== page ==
Champion

“I remember,” he said. “Yeah, I remember.”

He leaned into the engine compartment of his old pickup. By old we’re talking decades, a 1985 model now well into the twenty first century.

That’s old.

Trouble started with the misfiring of a couple cylinders. He didn’t know how many. He didn’t know which ones, but he knew what to do. He’d have to pull them, check them, dress them and put them back clean and ready to fire, the spark plugs, all eight of them in an engine with half the emission controls disconnected. It didn’t matter in a state without vehicle emission inspection. He’d lived in California. That was a different story, but this wasn’t that story and it wasn’t California. It was November in a state with snow and ice early this year and the truck began misfiring because he pushed too hard on warm up and the after-market carburetor dumped too much gas into the intake manifold and the spark plugs fouled. There might be something else he could do about it, but that would have to wait. Right now all his time and talent had to be concentrated on the spark plugs. He wouldn’t buy new spark plugs. He’d clean up the old ones. He’d done it many times.

“I remember,” he said leaning into the engine compartment of his old pickup. “Yeah, I remember.”

He sure as hell did.

“I remember what it was like to change spark plugs in a 1974 Chevy Vega station wagon in the middle of the night in the middle of nowhere in the middle of a little town so little it barely had a middle in the middle of a county known for nothing but lies it told about itself in the middle of an Iowa winter, delivering Sunday papers for small change while she stayed home safe in bed. I remember.”

He used a three-eighths inch flexible head ratchet now on this three hundred and fifty cubic inch engine with a three inch extension and a five eighths socket the same as he used then on that shitty little four cylinder aluminum block, back in the day.

Some things don’t change much.

Some things don’t change at all.

“I remember,” he said as he leaned way into the engine compartment with the aid of a ladder and an adjustable LED lamp worn outside his cap on his head. In those days he had nothing. He held the flashlight in his teeth and risked frostbite in temperatures below zero, but the car fouled the plugs halfway through the route it burned so much oil, so he carried extra plugs and knew he had to change them. A V-8 truck will run on a few cylinders, but a four cylinder tin can car won’t run at all if one or two goes out. He hated that car. He loved the woman, but they both tended to run rough.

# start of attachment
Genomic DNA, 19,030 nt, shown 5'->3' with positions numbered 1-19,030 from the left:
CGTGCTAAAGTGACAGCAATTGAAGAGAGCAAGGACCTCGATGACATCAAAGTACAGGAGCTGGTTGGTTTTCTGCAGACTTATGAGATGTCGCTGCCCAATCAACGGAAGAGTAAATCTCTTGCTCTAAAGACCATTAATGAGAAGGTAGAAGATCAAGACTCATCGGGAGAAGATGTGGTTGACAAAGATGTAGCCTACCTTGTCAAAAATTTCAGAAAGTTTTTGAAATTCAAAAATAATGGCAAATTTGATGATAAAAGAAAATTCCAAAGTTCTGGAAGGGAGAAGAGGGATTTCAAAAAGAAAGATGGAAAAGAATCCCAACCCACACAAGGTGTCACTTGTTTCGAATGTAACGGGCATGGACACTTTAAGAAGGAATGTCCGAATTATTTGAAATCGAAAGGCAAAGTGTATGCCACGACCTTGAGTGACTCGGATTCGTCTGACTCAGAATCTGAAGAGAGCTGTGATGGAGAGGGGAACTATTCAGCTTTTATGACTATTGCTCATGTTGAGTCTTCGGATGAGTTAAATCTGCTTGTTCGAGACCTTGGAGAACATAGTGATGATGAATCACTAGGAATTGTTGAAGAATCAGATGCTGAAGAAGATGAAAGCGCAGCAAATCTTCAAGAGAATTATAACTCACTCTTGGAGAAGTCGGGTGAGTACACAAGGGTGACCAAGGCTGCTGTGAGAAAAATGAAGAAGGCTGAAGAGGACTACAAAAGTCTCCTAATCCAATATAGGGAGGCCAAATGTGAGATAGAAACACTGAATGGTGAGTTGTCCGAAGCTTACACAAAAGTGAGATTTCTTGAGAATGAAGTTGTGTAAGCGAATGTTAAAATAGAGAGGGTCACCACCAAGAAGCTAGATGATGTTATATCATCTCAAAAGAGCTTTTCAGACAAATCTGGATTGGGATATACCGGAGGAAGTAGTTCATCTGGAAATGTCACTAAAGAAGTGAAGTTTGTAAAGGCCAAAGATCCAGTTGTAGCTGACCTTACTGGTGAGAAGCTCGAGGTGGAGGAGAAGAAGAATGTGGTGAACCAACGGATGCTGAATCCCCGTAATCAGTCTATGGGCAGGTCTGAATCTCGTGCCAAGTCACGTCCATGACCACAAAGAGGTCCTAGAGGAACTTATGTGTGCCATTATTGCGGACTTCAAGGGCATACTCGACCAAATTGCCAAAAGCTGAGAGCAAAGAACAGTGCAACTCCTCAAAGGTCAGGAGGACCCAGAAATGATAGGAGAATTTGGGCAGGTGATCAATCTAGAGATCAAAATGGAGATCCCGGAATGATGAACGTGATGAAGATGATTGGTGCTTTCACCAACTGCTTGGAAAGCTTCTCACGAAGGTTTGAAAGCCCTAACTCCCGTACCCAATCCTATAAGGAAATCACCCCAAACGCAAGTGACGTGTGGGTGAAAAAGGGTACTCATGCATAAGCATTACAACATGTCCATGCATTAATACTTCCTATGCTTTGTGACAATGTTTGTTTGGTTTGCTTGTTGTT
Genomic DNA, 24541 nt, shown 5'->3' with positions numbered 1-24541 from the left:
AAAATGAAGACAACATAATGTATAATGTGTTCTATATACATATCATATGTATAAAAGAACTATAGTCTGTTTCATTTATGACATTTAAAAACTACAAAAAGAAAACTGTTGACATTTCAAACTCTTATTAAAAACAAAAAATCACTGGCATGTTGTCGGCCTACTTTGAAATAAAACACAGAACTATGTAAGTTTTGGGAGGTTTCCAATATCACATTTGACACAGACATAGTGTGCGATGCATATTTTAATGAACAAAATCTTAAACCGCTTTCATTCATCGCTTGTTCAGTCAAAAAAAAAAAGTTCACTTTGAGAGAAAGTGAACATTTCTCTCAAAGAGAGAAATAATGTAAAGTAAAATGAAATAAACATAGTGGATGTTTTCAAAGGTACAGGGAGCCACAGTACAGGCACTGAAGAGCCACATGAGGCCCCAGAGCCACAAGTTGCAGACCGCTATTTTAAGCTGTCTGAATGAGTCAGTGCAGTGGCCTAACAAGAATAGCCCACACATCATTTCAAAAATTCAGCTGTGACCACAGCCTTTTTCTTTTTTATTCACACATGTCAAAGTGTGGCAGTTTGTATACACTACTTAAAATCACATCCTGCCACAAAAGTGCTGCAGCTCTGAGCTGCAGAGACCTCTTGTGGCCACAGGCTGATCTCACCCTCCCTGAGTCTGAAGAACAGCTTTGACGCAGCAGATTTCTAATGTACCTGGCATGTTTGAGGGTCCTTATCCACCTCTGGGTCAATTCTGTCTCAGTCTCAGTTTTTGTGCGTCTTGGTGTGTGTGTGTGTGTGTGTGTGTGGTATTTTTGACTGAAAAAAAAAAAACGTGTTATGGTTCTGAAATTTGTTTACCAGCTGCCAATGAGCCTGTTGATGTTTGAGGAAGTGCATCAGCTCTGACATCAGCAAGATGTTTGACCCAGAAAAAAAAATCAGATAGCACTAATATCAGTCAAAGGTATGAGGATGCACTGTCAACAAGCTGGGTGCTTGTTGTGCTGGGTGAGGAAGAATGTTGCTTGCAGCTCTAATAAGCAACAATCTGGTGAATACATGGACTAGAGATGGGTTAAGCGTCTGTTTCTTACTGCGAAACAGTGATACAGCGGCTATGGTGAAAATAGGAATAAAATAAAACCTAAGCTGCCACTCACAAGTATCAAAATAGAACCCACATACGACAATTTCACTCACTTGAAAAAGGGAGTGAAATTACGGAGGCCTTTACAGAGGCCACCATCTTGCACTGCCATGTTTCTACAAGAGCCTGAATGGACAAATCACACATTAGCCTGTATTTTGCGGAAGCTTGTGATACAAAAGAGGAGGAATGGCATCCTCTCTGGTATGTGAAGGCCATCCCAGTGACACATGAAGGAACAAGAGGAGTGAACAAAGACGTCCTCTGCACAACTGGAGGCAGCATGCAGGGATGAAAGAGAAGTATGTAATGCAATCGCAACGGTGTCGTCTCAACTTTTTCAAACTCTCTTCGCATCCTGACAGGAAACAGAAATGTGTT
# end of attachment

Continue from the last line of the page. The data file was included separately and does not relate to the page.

“I remember.”

He remembered driving seventy-five miles to deliver seventy-five newspapers and earning about forty cents per delivery. It helped pay the bills. He counted the money when he got home about dawn on the front room floor where he might sit with a cup of coffee. He hated to wake her so early, but she hadn’t been sleeping. He got the dog route. The longer a driver worked for the paper, the more opportunities a driver got to consolidate or customize the route, deliver the most papers possible over the shortest possible distance. He hadn’t been driving long enough. He got what was left.

She got the neighbor’s son, a nice handsome lad with a college degree in agricultural engineering and a car and a pickup truck every so often and a snowmobile and pilot’s license and got his Sunday paper over at the old home place he stood to inherit from his Dad from another carrier so that made it a little less awkward.

“I remember,” the way the sheets felt when he got back into bed at five or five thirty in the morning on those cold winter nights when the sheets felt warmer than he might have imagined or she slept on top of them in the summer months with the windows open yet she seemed to have been sweating. It got light a lot earlier in the summer, but they lived a long way from town and there was no one for miles, well, exactly two miles and that didn’t take long over the county roads. They were generally well maintained. A new pickup could always get through, fully equipped with four wheel drive and fuel injection or a snowmobile for sure cross country with no trouble at all.

Now he had all eight plugs out and cleaned with a wire brush and strip of emery cloth, then heated with a propane torch playing the flame across the gap and threads to burn away any oil or carbon residue. All the plugs went back in with the left side easier than the right and the last plug back by the firewall always the most difficult, in and under the piping and wires and exhaust manifold. He worked mostly by touch, by feel. He could feel when it threaded in and then and only then did he use the ratchet to avoid cross threading. He only dropped one tool which was the three inch extension. He had another and eventually retrieved the one he dropped from beneath the truck with the help of a garden hoe. No sense crawling round down under there. Then he put his tools away and slammed the hood without bothering to start the engine. He knew it would start. He  just knew it would and run better than before. He would clean his hands with the lanolin cleanser he kept under the bathroom sink and use his hand brush and make himself presentable for the woman he lived with now, decades after the one he lived with then and decades better.

“I remember,” he said one last time and felt proud he spent no money, actually saved money and time by doing what knew how to do and fixed his truck the way he learned how on the farm when he delivered Sunday papers once upon a time to get by and the woman who couldn’t wait for him to leave who pretended to be asleep, knew how long he’d be gone and knew exactly the next voice she heard other than her own in the darkened bedroom of the farm house on the second floor would be the neighbor’s son.